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Takeaways from Brewers Association Midyear Survey

Takeaways from Brewers Association Midyear Survey
Taylor Laabs

This has been an incredibly tumultuous year for the craft beer industry. Alongside the obvious impacts of the pandemic, craft brewers across the nation also have to deal with an increasingly complex drinking audience and consistently fierce competition from both local and macro competitors. To assess the current state of the industry, the Brewers Association’s Bart Watson conducted his annual midyear survey to get a read on craft beer’s performance to date, the ever-growing list of challenges and maybe a fleeting slice of optimism for an industry that has been brutally impacted by the pandemic. Here are three main takeaways from Watson’s report. 

Beer Sales Declined

To the surprise of no American, beer sales fell during the first half of 2020 compared to last year. Watson estimates that total craft beer volumes have declined 10% to date, compared to the same timeframe in 2019. The number might seem alarming, but it also could be worse due to the multitude of bar and restaurant restrictions and closures that were, or are currently, in place to restrict the spread of COVID-19. With these on-premise sales lines effectively frozen for several months, Watson estimates draft beer sales could be down 50% year-over-year. The saving grace is the improvement in off-premise craft beer sales, driven by drinkers stocking up at their local grocery store or convenience market while they stay at home. 

Watson concludes that the real number is fleeting and the 10% number is more of a midway point between more positive (6%) and negative (13%) estimations of how craft beer volumes declined. Regional breweries were buoyed by greater distribution and off-premise sale opportunities; local breweries, which primarily depend on on-premise sales, were hit harder. Regardless, the number isn’t pretty for any brewery, but there are signs that the declines won’t get worse in the second half of the year. Most notably, more states — for better or for worse — have “reopened” to some effect, which means draft sales might tick up due to people returning to bars and restaurants while off-premise sales stay consistent.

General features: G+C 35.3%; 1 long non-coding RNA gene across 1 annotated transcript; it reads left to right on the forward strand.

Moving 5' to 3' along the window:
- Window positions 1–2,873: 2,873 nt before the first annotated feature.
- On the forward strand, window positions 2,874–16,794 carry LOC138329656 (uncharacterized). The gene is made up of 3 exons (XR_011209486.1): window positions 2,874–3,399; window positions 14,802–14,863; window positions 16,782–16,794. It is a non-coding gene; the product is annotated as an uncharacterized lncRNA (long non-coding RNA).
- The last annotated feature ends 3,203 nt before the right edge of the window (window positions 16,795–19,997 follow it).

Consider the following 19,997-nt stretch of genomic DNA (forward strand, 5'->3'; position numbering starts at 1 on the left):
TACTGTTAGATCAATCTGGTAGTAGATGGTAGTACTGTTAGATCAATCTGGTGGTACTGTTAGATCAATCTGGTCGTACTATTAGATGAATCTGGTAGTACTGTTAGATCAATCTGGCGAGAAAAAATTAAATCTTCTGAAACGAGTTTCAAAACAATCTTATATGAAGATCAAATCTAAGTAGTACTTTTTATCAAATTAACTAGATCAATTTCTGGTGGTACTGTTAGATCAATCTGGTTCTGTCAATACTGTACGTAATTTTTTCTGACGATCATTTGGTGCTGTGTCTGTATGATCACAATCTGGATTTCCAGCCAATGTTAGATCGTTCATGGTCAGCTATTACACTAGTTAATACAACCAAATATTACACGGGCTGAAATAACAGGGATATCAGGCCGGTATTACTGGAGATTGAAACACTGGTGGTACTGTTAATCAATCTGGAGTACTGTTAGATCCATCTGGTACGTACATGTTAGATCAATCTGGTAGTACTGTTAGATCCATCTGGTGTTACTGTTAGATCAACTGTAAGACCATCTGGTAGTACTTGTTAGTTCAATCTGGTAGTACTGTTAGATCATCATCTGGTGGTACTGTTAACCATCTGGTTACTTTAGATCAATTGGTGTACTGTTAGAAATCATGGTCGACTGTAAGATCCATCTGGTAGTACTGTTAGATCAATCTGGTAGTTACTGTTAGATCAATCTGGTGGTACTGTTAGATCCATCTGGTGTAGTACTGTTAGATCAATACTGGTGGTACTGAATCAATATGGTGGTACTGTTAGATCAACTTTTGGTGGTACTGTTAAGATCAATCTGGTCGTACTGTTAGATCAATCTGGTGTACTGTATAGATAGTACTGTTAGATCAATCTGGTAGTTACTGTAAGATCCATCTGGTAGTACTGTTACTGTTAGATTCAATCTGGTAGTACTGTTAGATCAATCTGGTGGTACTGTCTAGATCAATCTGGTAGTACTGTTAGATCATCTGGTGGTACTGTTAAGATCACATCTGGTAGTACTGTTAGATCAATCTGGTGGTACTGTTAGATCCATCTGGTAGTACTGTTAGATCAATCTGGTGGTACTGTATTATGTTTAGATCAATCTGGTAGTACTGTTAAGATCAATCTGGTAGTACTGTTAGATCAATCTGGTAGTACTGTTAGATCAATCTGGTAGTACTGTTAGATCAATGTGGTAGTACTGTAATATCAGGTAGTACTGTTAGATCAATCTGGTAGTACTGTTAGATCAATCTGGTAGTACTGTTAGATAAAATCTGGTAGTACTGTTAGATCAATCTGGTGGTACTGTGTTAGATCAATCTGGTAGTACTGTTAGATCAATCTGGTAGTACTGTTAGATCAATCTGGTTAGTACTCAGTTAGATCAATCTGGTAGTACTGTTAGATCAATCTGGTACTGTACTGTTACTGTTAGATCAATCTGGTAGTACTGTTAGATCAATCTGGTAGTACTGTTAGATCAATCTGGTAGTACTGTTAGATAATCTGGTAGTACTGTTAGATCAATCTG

There Are More Breweries

As of June 30, there were more than 8,200 active craft breweries in the United States. This number is up roughly 700 from last year’s mark of 7,480. While the number is still growing, the signs of deceleration are there, driven by increased market competition, the pandemic and less demand as consumers continue to ride the wave of hard seltzer. From mid-year 2018 to 2019, there were more than 1,000 breweries added, which is a contrast from the roughly 700 breweries added year-over-year. 

Watson reports that this deceleration is driven by a lack of openings instead of a vast swath of shutdowns. Prospective new brewers and investors are probably less likely to venture into the churning fray of today’s craft beer market due to the variety of market factors pushing against them, not to mention the looming impact and aftershocks of COVID-19. In total, there have only been 301 openings so far, a number which is 20% lower than last year. 

Guarded Optimism for a Strong Finish 

There’s little doubt that 2020 will be a difficult year for the craft beer industry, but the second half of the year does provide some opportunities to finish the sales year strong. For starters, the lockdowns that halted the flow of businesses earlier in the year are not expected to continue at the same level of severity or duration. This should lead to a steadier and more predictable flow of sales both on and off-premise. Additionally, craft breweries continue to show their adaptability in the face of pandemic-forced governmental regulations and restrictions, spinning up new business ventures and fine-tuning old processes that will help bolster their businesses in the coming months. Look no further than Austin Beer Works making a purchase of $2 chips and salsa “mandatory” for all on-premise beer purchases to adhere to the Texas governor’s 51% food requirement regulation for bars/restaurants. 

Watson’s survey of brewers found that regional breweries are predicted to grow by about 4% at the back end of the year. Smaller craft brewers chart a more aggressive line: predicting roughly 12% growth for the rest of 2020. While these growth rates won’t be enough to backfill the dearth of business caused by the earlier months of the year, there are still signs that the craft beer industry could be in a better place at the end of 2020 than what many expected early on during the pandemic. That is a testament to the great business minds behind these breweries and the passionate audiences they serve. 

As August begins and we see our first waves of Festbiers hit shelves, the call to support your local craft brewer remains as strong as ever. Be safe, patronize these businesses when and where you feel comfortable, wear a mask, and continue to support craft breweries big and small that have played a part in so many memorable moments and happier days — they’ll come again soon. Cheers!

Photo credit: Eater Boston


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